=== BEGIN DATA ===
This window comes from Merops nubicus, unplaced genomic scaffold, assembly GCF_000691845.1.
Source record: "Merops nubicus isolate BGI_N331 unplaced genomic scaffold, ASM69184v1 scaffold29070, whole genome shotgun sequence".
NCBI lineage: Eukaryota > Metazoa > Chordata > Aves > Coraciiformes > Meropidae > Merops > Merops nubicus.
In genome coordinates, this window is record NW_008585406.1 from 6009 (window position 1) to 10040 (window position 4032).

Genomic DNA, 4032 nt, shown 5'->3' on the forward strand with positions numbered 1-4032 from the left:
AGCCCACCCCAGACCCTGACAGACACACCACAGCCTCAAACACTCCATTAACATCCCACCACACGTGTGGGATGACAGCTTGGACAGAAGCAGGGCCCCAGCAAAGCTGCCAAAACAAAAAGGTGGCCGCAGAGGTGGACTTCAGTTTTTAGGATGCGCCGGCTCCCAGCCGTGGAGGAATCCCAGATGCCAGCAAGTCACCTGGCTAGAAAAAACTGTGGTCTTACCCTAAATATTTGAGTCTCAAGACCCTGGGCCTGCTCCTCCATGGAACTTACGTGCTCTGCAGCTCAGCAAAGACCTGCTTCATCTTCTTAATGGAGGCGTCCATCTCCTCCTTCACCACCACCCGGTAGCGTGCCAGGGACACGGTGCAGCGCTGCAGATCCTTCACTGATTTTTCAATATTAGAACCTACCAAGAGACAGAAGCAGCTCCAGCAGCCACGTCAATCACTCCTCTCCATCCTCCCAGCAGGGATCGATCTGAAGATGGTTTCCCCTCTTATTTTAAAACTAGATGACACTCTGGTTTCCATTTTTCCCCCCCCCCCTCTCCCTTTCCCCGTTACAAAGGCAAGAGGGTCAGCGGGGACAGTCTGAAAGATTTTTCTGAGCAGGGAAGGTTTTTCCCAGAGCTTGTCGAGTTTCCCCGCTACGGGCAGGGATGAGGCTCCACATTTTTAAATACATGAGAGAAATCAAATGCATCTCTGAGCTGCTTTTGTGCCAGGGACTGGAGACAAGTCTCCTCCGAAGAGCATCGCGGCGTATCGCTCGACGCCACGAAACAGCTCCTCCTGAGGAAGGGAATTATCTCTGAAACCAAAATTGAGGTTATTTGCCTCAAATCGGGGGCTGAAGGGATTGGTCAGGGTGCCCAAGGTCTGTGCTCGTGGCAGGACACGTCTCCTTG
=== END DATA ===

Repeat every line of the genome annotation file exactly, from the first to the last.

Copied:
This window comes from Merops nubicus, unplaced genomic scaffold, assembly GCF_000691845.1.
Source record: "Merops nubicus isolate BGI_N331 unplaced genomic scaffold, ASM69184v1 scaffold29070, whole genome shotgun sequence".
NCBI lineage: Eukaryota > Metazoa > Chordata > Aves > Coraciiformes > Meropidae > Merops > Merops nubicus.
In genome coordinates, this window is record NW_008585406.1 from 6009 (window position 1) to 10040 (window position 4032).

Genomic DNA, 4032 nt, shown 5'->3' on the forward strand with positions numbered 1-4032 from the left:
AGCCCACCCCAGACCCTGACAGACACACCACAGCCTCAAACACTCCATTAACATCCCACCACACGTGTGGGATGACAGCTTGGACAGAAGCAGGGCCCCAGCAAAGCTGCCAAAACAAAAAGGTGGCCGCAGAGGTGGACTTCAGTTTTTAGGATGCGCCGGCTCCCAGCCGTGGAGGAATCCCAGATGCCAGCAAGTCACCTGGCTAGAAAAAACTGTGGTCTTACCCTAAATATTTGAGTCTCAAGACCCTGGGCCTGCTCCTCCATGGAACTTACGTGCTCTGCAGCTCAGCAAAGACCTGCTTCATCTTCTTAATGGAGGCGTCCATCTCCTCCTTCACCACCACCCGGTAGCGTGCCAGGGACACGGTGCAGCGCTGCAGATCCTTCACTGATTTTTCAATATTAGAACCTACCAAGAGACAGAAGCAGCTCCAGCAGCCACGTCAATCACTCCTCTCCATCCTCCCAGCAGGGATCGATCTGAAGATGGTTTCCCCTCTTATTTTAAAACTAGATGACACTCTGGTTTCCATTTTTCCCCCCCCCCCTCTCCCTTTCCCCGTTACAAAGGCAAGAGGGTCAGCGGGGACAGTCTGAAAGATTTTTCTGAGCAGGGAAGGTTTTTCCCAGAGCTTGTCGAGTTTCCCCGCTACGGGCAGGGATGAGGCTCCACATTTTTAAATACATGAGAGAAATCAAATGCATCTCTGAGCTGCTTTTGTGCCAGGGACTGGAGACAAGTCTCCTCCGAAGAGCATCGCGGCGTATCGCTCGACGCCACGAAACAGCTCCTCCTGAGGAAGGGAATTATCTCTGAAACCAAAATTGAGGTTATTTGCCTCAAATCGGGGGCTGAAGGGATTGGTCAGGGTGCCCAAGGTCTGTGCTCGTGGCAGGACACGTCTCCTTG